Don’t Make this Mistake When Using a Provisional Cast-On!
Upon realizing 2019 is almost over and that I wrote this post all the way back in January, I had to have a little talk to myself about finishing projects in a timely manner! I started the Unified Field Cowl, a brioche knitting project from Interweave Knits Winter 2019 back in January, and I’m still knitting the thing.
I’ve set it down many times to make room for other projects—it definitely should not take this long to finish. I thought I’d be ready to graft it this week, but I need to knit about another 15 inches of length before it will be long enough to wrap twice. Fortunately for me, the designer (Interweave knitting project editor Joni Coniglio) clued me in on a big mistake I may have made in the beginning that I’ll need to pay attention to once I get to the grafting portion. So, dear reader, please take the following words of advice into consideration!
Provisional Cast-On Yarn Selection
The cast-on required for the Unified Field Cowl is a crochet-chain provisional cast-on. For this method, a piece of waste yarn and a crochet hook is needed to create and place the stitches onto the knitting needle.
Now, this is a very specific—but very important—detail: Use a length of cotton yarn for your provisional cast-on waste yarn. Thanks to the smooth nature of cotton yarn, this is easier to take out of the stitches when you get to the grafting portion. Eager to start my project, I did not think about this for one second and used a fuzzy wool waste yarn.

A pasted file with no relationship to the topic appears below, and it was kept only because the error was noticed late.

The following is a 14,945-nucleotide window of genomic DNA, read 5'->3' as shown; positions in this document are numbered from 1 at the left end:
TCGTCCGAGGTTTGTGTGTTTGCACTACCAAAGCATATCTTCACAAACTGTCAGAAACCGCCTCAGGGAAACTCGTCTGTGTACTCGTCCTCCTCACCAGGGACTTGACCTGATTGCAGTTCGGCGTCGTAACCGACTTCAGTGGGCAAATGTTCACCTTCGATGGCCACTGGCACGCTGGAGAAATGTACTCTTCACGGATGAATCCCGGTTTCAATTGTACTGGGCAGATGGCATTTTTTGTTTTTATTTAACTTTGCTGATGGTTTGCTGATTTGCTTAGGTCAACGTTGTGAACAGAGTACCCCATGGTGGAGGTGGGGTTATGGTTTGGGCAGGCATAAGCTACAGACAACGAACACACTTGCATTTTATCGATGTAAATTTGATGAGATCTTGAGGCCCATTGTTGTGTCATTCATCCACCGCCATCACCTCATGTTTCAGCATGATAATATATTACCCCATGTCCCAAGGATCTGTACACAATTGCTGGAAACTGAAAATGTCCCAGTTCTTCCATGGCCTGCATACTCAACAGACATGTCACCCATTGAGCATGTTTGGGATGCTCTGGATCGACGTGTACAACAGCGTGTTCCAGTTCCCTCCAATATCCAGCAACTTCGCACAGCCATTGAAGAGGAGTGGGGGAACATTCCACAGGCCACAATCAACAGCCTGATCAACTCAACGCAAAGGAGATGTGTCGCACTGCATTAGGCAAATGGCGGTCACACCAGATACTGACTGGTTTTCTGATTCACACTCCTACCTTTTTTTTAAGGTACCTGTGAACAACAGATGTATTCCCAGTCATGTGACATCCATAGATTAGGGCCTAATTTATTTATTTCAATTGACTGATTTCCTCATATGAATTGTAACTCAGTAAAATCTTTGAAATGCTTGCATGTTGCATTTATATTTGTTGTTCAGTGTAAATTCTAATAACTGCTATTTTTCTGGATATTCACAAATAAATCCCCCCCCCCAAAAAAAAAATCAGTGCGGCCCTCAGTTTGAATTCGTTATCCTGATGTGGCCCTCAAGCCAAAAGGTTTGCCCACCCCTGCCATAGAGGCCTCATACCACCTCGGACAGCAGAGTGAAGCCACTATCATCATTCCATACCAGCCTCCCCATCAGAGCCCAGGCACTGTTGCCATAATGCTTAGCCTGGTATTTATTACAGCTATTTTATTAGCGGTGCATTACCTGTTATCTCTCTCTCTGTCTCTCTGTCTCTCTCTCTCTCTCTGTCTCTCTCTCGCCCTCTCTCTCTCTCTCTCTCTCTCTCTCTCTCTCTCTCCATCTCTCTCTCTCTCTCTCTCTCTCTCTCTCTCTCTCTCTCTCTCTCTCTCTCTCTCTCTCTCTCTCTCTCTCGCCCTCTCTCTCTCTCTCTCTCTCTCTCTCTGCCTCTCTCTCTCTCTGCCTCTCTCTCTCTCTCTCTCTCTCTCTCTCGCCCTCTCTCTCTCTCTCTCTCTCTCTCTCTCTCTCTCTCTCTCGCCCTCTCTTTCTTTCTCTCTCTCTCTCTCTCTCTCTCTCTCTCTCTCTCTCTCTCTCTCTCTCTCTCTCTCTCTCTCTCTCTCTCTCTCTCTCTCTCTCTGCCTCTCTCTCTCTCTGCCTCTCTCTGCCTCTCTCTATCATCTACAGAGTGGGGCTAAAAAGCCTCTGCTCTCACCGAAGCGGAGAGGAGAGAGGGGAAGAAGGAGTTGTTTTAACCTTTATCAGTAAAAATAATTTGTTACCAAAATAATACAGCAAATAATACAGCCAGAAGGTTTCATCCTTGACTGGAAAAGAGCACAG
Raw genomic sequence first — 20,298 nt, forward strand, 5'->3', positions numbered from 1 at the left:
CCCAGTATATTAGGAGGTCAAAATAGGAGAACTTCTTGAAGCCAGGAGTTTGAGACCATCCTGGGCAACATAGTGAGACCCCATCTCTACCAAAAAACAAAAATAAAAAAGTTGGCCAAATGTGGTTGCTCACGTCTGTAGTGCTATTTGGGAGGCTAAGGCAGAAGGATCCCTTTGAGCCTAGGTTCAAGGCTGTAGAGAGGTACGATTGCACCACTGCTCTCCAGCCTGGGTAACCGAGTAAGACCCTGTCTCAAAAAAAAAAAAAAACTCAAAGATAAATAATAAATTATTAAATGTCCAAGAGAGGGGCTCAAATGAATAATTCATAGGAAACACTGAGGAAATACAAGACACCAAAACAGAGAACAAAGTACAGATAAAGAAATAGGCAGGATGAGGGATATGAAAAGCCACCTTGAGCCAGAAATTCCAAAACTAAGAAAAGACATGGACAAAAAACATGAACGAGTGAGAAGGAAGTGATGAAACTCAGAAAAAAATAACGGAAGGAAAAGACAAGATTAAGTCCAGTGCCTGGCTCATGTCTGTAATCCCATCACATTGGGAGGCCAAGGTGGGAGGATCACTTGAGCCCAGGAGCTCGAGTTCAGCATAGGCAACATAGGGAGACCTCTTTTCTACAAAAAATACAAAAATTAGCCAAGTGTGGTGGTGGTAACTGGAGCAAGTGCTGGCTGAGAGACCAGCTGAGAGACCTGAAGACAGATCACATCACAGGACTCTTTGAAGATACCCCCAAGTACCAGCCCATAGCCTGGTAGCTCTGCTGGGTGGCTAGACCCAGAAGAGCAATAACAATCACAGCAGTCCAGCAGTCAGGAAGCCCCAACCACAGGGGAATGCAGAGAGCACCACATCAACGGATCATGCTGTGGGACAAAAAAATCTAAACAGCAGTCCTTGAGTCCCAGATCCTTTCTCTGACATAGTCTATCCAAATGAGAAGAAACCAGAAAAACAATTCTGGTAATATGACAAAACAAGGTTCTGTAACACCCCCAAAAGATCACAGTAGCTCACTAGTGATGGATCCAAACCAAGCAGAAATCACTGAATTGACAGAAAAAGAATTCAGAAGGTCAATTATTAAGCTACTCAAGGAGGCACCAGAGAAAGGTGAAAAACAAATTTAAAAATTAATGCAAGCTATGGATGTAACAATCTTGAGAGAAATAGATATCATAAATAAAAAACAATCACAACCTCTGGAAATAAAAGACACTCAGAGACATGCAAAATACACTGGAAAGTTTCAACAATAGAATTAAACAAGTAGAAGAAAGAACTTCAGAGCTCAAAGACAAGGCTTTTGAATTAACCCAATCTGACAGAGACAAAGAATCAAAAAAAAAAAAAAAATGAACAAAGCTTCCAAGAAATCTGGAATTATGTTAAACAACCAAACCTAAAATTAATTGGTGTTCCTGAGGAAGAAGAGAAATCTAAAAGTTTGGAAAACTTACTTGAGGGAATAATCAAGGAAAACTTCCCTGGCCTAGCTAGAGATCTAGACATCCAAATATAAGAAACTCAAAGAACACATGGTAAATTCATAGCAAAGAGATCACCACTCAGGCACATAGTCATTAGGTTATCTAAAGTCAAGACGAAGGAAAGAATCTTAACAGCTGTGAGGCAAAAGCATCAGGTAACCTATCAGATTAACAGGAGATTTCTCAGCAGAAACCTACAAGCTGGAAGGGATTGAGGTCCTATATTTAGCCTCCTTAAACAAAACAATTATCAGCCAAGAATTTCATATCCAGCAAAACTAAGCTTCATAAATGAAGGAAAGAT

Joni warned me this could be a problem when we get to grafting portion for a couple reasons. First, because you have to pick the yarn out, it might just be harder to get out and make sure I keep the live stitches isolated to put them onto a needle.
Secondly, a fuzzy wool yarn can felt. You really don’t want your waste yarn felting to your project!
Fortunately, I think my project is going to survive my bad waste-yarn decision, but it could have gone so much worse without my expecting it. So kids, remember: When you use waste yarn that you’ll have to pick out later: use a smooth cotton!
I still have some knitting to do on this thing before I can graft it and wear it. I’m going to go to town on that, and the next time you hear back from me about it I’ll show you how to work the grafting, with Joni’s help. Stay tuned!
Happy knitting and grafting,